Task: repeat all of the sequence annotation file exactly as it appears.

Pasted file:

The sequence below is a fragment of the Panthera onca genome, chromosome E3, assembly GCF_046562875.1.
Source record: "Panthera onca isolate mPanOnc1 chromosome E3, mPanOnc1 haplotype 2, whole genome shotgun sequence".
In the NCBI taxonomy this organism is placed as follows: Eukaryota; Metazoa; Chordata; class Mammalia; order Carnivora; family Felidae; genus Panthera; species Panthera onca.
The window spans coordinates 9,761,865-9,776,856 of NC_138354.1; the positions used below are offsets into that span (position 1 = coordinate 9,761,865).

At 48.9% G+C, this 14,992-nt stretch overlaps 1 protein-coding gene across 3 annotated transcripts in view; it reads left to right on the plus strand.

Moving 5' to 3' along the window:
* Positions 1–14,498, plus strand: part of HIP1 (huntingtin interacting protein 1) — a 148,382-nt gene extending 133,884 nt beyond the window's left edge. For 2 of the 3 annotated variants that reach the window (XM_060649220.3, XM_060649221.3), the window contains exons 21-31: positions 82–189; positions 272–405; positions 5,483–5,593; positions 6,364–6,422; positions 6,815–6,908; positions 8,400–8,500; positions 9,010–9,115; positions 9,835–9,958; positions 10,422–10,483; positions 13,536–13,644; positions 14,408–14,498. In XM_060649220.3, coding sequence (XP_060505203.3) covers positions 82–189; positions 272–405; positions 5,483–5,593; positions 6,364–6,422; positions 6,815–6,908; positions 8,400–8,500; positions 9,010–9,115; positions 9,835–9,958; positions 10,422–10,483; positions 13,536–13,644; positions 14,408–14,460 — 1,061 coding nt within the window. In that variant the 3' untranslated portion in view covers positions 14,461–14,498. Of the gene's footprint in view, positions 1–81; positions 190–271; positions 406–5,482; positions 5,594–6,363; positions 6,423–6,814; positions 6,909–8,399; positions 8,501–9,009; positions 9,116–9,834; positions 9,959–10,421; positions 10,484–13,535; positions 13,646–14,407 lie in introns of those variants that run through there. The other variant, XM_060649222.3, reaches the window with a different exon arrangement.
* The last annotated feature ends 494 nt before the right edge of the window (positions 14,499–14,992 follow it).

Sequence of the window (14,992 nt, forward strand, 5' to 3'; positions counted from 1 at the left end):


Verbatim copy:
The sequence below is a fragment of the Panthera onca genome, chromosome E3, assembly GCF_046562875.1.
Source record: "Panthera onca isolate mPanOnc1 chromosome E3, mPanOnc1 haplotype 2, whole genome shotgun sequence".
In the NCBI taxonomy this organism is placed as follows: Eukaryota; Metazoa; Chordata; class Mammalia; order Carnivora; family Felidae; genus Panthera; species Panthera onca.
The window spans coordinates 9,761,865-9,776,856 of NC_138354.1; the positions used below are offsets into that span (position 1 = coordinate 9,761,865).

At 48.9% G+C, this 14,992-nt stretch overlaps 1 protein-coding gene across 3 annotated transcripts in view; it reads left to right on the plus strand.

Moving 5' to 3' along the window:
* Positions 1–14,498, plus strand: part of HIP1 (huntingtin interacting protein 1) — a 148,382-nt gene extending 133,884 nt beyond the window's left edge. For 2 of the 3 annotated variants that reach the window (XM_060649220.3, XM_060649221.3), the window contains exons 21-31: positions 82–189; positions 272–405; positions 5,483–5,593; positions 6,364–6,422; positions 6,815–6,908; positions 8,400–8,500; positions 9,010–9,115; positions 9,835–9,958; positions 10,422–10,483; positions 13,536–13,644; positions 14,408–14,498. In XM_060649220.3, coding sequence (XP_060505203.3) covers positions 82–189; positions 272–405; positions 5,483–5,593; positions 6,364–6,422; positions 6,815–6,908; positions 8,400–8,500; positions 9,010–9,115; positions 9,835–9,958; positions 10,422–10,483; positions 13,536–13,644; positions 14,408–14,460 — 1,061 coding nt within the window. In that variant the 3' untranslated portion in view covers positions 14,461–14,498. Of the gene's footprint in view, positions 1–81; positions 190–271; positions 406–5,482; positions 5,594–6,363; positions 6,423–6,814; positions 6,909–8,399; positions 8,501–9,009; positions 9,116–9,834; positions 9,959–10,421; positions 10,484–13,535; positions 13,646–14,407 lie in introns of those variants that run through there. The other variant, XM_060649222.3, reaches the window with a different exon arrangement.
* The last annotated feature ends 494 nt before the right edge of the window (positions 14,499–14,992 follow it).

Sequence of the window (14,992 nt, forward strand, 5' to 3'; positions counted from 1 at the left end):